How to check if running as root in a bash script

by Daniel Pham
Published: Updated:

How to check if running root in a script bash? In most cases, bash script files are run by the root user in the system. Because these are system administrators, these scripts will need permission to install, change the system. But how can we check that the user is running as root when we execute a bash script?

Displays current user

To display the current user, in Linux you can use the commands below.


You see the result in the image below, we have two users: a normal user named writebash, an admin user is root.

How to check if running as root in a bash script
Display current user in Linux with ‘whoami’ command.

The second command you can use.

echo $EUID

What is EUID? from the man page:

EUID Expands to the effective user ID of the current user, initialized at shell startup. This variable is readonly.

How to check if running as root in a bash script
Display current user in Linux with ‘echo $EUID’ command.

You can see that the root user has an EUID value of 0.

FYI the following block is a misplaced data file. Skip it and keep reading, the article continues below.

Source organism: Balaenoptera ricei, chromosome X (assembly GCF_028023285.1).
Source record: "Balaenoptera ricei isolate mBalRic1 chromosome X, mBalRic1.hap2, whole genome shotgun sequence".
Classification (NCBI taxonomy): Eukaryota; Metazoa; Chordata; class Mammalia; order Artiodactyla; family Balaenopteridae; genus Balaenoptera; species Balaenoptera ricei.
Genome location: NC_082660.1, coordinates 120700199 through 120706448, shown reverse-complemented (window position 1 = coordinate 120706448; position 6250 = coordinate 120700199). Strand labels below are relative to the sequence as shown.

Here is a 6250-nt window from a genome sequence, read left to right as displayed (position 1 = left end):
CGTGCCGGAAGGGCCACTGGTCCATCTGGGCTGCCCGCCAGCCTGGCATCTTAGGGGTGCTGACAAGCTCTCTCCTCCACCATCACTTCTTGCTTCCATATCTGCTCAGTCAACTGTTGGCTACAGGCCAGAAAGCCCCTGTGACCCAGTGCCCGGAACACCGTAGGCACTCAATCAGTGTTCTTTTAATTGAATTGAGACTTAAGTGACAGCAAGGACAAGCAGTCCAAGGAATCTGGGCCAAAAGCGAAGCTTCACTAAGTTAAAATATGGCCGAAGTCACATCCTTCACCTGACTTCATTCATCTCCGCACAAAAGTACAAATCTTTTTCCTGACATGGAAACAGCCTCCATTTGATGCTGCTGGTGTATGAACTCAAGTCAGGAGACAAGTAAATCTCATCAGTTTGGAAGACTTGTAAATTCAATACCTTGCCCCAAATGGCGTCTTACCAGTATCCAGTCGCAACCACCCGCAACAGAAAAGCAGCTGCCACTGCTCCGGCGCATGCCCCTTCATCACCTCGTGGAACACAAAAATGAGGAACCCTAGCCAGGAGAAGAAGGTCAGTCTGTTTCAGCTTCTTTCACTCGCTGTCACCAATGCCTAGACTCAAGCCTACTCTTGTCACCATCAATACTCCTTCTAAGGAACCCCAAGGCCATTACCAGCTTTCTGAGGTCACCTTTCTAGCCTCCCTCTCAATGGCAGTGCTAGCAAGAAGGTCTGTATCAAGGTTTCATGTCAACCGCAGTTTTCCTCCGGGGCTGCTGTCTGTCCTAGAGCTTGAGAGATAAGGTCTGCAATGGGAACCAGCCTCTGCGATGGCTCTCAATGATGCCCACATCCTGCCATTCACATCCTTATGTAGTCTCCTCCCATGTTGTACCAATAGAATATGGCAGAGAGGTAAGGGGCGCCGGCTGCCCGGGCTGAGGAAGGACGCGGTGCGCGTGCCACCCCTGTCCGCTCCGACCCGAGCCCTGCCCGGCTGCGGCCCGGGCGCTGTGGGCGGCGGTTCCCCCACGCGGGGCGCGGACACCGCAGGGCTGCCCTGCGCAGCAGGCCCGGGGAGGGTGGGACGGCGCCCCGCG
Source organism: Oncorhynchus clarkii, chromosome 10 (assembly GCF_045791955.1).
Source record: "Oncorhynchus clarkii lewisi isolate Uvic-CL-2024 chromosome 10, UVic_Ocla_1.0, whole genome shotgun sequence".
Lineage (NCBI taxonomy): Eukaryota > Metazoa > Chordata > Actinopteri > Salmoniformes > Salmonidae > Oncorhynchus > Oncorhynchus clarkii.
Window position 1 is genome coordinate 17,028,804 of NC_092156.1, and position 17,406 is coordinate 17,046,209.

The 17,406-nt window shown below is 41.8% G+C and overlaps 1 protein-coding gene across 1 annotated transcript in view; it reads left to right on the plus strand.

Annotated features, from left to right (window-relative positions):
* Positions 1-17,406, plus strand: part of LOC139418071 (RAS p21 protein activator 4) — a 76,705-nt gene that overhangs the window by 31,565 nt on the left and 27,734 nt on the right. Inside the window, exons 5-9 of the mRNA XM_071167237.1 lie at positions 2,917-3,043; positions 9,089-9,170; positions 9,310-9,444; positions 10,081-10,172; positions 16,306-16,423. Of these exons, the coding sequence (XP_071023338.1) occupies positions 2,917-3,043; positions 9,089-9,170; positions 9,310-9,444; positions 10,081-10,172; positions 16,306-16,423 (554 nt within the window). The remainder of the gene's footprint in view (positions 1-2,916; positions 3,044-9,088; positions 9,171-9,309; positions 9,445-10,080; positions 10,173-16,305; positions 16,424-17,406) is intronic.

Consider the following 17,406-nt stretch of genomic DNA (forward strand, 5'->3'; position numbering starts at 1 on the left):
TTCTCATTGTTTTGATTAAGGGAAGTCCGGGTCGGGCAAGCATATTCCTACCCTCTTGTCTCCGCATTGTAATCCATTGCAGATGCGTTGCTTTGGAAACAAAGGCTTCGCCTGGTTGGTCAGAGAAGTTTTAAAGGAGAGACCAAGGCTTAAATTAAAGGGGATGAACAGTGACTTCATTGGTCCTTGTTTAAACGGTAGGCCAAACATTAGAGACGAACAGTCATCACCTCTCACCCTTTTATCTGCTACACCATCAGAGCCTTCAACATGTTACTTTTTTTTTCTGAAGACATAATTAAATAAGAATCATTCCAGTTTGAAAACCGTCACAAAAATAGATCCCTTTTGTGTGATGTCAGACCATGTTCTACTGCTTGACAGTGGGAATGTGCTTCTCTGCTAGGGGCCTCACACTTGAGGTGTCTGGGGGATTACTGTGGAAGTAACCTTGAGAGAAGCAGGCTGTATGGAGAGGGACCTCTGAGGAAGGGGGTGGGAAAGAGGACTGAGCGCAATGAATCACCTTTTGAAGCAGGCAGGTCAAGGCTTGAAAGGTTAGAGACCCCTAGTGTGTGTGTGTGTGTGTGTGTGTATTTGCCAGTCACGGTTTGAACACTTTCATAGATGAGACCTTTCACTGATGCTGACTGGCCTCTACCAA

Check if running as root in a bash script

The following script checks if the current user is root when running the script. You can copy it into your script and use it.

if (( $EUID == 0 )); then
    echo "You are root"
    // Do commands if user is root
    echo "You are normal user"
    // Do command if user not is root

Why do we use EUID command? Because, the root user is a common convention. However, there is no guarantee that the user name can not be changed.


Normally, we usually run the script with the root user. But in some cases, we need to test the user during execute the bash script, which ensures that the script does not crash when executed.

(This is an article from my old blog that has been inactive for a long time, I don’t want to throw it away so I will keep it and hope it helps someone).

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